Breast cancer is one of the most common types of cancer, which affects women worldwide. To reduce the risk of reoccurrence, women look toward radiotherapy for treating the disease.

According to a new study, breast cancer patients — who smoke — are at a higher risk of complications because of radiation therapy.

The researchers revealed that long-term smokers, who continue smoking during the therapy, are at a greater risk of developing lung cancer and cardiac problems.

How Was The Study Conducted?

For the purpose of the study, the scientists gathered data from 75 radiation therapy trials, which took place before 2000.

This data focused on the cause of death for all women, and not specifically on women who were chain smokers. Thus, the excess rate ratio for the cause of death was assumed for all the subjects.

The researchers examined the excess rate ratio by analyzing the "per unit of radiation by the lungs and heart doses."

They used the rates to observe the number of deaths due to lung cancer, as well as ischemic heart disease among both the smokers and non-smokers. This allowed the team to calculate the death risk due to lung cancer and heart ailments for women who were below 80 years old.

Are Breast Cancer Patients Who Smoke During Radiation At Risk?

The research was conducted on women who smoked till their adolescence, who never smoked, and those who gave up smoking during radiotherapy.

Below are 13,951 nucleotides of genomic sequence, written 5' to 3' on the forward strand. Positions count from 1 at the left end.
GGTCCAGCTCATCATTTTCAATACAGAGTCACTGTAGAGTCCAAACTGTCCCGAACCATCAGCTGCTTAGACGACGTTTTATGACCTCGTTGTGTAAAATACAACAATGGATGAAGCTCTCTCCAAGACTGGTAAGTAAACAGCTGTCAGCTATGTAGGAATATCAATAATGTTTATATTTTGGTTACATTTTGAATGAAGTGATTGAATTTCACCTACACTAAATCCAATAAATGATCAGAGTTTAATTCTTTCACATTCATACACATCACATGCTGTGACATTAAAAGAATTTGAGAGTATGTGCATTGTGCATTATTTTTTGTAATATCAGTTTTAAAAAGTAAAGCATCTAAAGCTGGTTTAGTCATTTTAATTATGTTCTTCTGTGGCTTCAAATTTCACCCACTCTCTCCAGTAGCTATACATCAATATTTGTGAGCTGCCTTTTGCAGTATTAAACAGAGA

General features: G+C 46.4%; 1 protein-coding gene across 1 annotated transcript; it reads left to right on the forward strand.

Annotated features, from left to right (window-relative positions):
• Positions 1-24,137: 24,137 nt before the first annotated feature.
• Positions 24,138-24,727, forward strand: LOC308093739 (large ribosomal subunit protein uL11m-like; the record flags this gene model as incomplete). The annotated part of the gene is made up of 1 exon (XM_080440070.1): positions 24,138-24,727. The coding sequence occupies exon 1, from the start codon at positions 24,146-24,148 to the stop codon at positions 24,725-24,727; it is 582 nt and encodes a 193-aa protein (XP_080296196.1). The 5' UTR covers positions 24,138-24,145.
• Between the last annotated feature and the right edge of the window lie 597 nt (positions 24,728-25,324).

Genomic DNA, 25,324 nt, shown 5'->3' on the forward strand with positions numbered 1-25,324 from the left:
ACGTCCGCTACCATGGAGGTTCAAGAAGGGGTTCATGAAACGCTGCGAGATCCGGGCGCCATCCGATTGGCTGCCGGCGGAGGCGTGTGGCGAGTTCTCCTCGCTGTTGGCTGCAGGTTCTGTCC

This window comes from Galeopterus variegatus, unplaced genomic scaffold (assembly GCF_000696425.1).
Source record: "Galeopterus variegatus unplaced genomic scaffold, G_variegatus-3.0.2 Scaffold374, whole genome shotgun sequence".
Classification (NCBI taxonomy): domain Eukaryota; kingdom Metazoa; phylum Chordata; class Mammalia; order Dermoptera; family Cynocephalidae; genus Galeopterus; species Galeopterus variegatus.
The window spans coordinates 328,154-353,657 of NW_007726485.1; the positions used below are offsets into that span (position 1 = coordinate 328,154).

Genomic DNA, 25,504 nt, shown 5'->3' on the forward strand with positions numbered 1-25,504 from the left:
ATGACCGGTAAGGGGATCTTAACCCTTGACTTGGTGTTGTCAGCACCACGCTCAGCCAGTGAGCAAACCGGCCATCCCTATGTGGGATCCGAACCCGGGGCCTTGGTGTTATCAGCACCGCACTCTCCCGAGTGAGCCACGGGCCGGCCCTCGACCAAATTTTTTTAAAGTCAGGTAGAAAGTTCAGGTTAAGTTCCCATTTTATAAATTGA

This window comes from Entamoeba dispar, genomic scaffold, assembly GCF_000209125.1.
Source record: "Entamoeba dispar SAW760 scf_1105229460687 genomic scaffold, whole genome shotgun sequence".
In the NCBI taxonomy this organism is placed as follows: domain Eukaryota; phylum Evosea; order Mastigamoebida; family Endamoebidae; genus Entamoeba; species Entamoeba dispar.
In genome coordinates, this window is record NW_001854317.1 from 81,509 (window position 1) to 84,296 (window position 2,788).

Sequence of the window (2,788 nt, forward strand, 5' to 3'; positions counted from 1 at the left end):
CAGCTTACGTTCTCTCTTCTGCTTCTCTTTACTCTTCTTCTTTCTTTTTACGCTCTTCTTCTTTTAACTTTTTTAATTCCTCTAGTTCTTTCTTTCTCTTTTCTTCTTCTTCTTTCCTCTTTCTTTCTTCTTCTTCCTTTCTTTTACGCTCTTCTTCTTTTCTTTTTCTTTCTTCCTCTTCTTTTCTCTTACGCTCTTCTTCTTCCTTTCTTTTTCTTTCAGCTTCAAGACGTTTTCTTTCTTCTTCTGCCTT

"Assuming a 50-year-old nonsmoker received a radiotherapy dose that increased lung cancer rates by 55%, her risk of lung cancer mortality before age 80 would rise from 0.5% to 0.8%," note the researchers.

On the other hand, if a smoker received the same dose, the lung cancer mortality risk for the woman — before 80 years — would increase from 9.4 percent to 13.8 percent. In the event a woman stopped smoking prior to her radiotherapy, the risk of radiation-related lung cancer death would decrease to 1.3 percent from 4.4 percent.

In case of deaths due to heart ailments, a similar process was used. The study revealed that chances of death due to cardiac arrest increased by 0.3 percent and 1.2 percent for non-smokers and smokers, respectively, when they underwent radiotherapy. The risks altered depending on the dosage.

The researchers surmise that smoking during cancer treatments inhibits the proper functioning of radiotherapy. It also encourages the recurrence of the disease.

Therefore, it is better to completely cease smoking in such scenarios to avoid health issues in the future.

The study has been published in the Journal of Clinical Oncology.

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